Coming from at least 12 countries on the continent, young Africans have expressed their expectations and their frustrations on democracy and the relationship with France, during an unprecedented summit in Montpellier that prioritized the word of civil society.
They come from Burkina Faso, Mali, Democratic Republic of Congo, Morocco... and they have a lot to say to France, concerning the colonial heritage, the visa policy or development aid.
From the opening of the summit on Friday morning, to which some 3,000 people were invited, the round table "Citizen Engagement and Democracy" attracted many spectators and speakers.
"We hope that Montpellier will be a new beginning. Let us listen to the African field, the African youth, it has things to say to the world and to France," said Bakary Sambe, director of the Timbuktu Institute.
No head of state of the continent has been invited to this summit, which is held in a delicate context while the influence of France in its former pre-square is increasingly disputed, particularly by Russia, and Paris is in open crisis with two of its former colonies, Mali and Algeria.
Referring to the recent decision of Paris to drastically reduce the number of visas for Algerians, Moroccans and Tunisians, Mehdi Alioua, a professor of Political Science in Rabat, deplored what he described as "collective punishment". Alioua to the applause of the audience denounced the visa policy as a "system of humiliation (and) vexation".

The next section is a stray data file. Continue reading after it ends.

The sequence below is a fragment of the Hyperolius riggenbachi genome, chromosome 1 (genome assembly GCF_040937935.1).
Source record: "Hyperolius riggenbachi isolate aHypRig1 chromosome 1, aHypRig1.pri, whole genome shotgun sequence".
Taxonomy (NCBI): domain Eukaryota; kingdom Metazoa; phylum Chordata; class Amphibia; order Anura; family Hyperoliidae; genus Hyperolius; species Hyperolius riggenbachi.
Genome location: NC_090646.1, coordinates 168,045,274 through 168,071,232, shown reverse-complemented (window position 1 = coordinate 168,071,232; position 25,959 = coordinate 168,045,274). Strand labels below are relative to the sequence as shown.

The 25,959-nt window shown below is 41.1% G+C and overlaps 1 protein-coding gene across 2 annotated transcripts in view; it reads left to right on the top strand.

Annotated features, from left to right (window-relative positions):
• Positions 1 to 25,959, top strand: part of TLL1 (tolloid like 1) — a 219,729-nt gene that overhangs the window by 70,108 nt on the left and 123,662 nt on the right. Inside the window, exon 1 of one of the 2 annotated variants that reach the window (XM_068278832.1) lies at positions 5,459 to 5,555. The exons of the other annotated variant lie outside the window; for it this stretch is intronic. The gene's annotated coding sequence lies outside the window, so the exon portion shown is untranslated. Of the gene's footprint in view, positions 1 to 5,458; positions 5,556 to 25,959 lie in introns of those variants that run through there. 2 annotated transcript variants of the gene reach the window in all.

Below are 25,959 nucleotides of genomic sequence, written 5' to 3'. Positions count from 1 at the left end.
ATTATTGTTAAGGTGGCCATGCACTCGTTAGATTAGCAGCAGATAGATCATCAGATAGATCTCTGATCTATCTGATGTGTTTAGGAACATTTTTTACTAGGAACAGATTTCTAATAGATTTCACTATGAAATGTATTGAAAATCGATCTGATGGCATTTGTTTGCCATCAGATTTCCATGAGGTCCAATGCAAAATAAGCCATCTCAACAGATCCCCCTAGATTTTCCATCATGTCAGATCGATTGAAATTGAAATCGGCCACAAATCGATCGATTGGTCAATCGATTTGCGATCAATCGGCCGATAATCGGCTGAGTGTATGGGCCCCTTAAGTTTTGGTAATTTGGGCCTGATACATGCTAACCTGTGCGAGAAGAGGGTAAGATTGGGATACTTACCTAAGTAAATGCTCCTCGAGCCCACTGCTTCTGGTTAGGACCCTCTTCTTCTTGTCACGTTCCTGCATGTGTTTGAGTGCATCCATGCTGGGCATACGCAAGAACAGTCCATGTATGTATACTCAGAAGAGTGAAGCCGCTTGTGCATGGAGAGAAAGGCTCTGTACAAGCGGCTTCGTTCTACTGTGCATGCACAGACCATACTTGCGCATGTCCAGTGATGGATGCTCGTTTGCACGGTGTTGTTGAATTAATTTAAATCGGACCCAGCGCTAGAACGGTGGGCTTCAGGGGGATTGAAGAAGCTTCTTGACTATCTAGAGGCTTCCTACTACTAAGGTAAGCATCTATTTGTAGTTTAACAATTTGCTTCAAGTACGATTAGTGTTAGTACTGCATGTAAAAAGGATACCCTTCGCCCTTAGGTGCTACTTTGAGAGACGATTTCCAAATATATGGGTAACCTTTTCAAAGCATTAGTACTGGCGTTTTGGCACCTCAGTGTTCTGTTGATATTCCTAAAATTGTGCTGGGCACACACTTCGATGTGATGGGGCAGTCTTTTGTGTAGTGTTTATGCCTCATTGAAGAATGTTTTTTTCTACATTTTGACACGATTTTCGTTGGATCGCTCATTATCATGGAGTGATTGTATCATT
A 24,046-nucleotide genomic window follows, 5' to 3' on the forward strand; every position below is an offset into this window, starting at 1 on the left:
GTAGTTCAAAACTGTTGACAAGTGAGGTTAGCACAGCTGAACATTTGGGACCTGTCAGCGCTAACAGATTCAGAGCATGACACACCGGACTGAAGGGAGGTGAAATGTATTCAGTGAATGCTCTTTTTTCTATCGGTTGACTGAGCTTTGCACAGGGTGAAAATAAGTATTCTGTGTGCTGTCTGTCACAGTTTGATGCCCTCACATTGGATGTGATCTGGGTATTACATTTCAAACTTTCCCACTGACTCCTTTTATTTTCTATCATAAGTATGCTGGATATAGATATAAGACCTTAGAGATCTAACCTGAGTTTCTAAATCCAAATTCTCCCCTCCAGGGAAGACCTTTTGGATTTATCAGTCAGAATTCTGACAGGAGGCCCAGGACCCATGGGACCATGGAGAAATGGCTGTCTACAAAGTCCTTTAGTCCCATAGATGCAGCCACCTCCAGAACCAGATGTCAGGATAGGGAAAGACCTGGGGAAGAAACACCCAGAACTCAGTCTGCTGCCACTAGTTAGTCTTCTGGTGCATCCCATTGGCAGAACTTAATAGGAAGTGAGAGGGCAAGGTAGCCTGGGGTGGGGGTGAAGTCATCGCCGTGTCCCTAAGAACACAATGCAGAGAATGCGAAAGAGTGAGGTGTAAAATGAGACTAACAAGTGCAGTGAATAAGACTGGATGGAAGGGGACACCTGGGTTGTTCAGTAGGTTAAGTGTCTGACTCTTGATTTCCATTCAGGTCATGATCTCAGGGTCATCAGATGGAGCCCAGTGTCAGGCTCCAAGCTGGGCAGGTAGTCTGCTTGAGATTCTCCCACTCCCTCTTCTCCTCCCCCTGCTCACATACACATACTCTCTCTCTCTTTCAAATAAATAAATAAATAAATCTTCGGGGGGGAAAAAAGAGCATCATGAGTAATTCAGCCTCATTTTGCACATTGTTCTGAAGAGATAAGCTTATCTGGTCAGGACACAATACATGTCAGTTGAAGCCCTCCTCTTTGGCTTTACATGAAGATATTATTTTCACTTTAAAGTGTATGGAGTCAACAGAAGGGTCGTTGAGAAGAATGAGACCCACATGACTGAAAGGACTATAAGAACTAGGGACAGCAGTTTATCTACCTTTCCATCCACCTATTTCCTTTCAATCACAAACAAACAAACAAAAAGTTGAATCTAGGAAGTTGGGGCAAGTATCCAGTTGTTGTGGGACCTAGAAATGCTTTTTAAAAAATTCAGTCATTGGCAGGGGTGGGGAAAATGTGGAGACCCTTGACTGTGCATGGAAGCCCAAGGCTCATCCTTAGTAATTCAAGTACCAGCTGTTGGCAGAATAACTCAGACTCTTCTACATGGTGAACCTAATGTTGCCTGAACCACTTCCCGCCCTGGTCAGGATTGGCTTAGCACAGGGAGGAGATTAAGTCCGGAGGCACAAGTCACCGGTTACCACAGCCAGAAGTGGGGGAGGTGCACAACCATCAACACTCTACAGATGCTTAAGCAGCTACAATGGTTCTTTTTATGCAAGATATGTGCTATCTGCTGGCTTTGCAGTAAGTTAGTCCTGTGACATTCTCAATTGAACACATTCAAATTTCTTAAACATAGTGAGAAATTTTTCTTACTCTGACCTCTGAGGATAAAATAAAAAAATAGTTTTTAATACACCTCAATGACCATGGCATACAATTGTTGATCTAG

Also, the issue of mobility remains a very important concern of African youth, who have not seen the promises of President Emmanuel Macron materialize, four years after his speech in Ouagadougou.
Another subject that was discussed a lot was the state of democracy on the African continent, and the "French interference".
"We are stuck between a condescending Western discourse that wants to educate Africans and a discourse of our governments saying that Westerners want to impose their values," said Habiba Issa Moussa, a young student from the University of Aix-Marseille, of Nigerian origin.
"We must rethink governance in Africa and not copy and paste the European model of governance," said Clément Dako, a Malian, pleading for "Africa to have its own democratic path.
"The essential issues here are not entrepreneurship or sports - largely discussed at the summit in Montpellier, editor's note - it is politics!" launched for her part the Burkinabe Sibila Saminatou Ouedraogo, criticizing "the relationship of dependence" of Africa to France.
- Doubts -
In the afternoon, President Macron was to debate with a panel of twelve young African women, selected at the end of dialogues conducted for months across the continent by the Cameroonian intellectual Achille Mbembe, charged with preparing the summit.
"I would really like to believe in it," David Maenda Kithoko, a political refugee from the DRC in France, told AFP. "But I have many doubts. Concerning the relationship between France and Africa, there are a lot of big words on the one hand, and a lack of courage on the other," lamented the young activist, who is calling for recognition of mining "ecocides" in his country. "I would like that France engages in a frontal way on this subject, but French companies as Total profit from the mining", he reminded.
In his report, submitted to the French president on Tuesday, Achille Mbembe believes that France is too disconnected "from new movements and political and cultural experiments" carried by the continent's youth.
At the end of the summit, the French president, who is likely to run for re-election in seven months, could make general announcements based on Achille Mbembe's proposals. Among them, the creation of a fund to support initiatives to promote democracy, programs allowing greater student mobility, or the establishment of a "Euro-African forum on migration".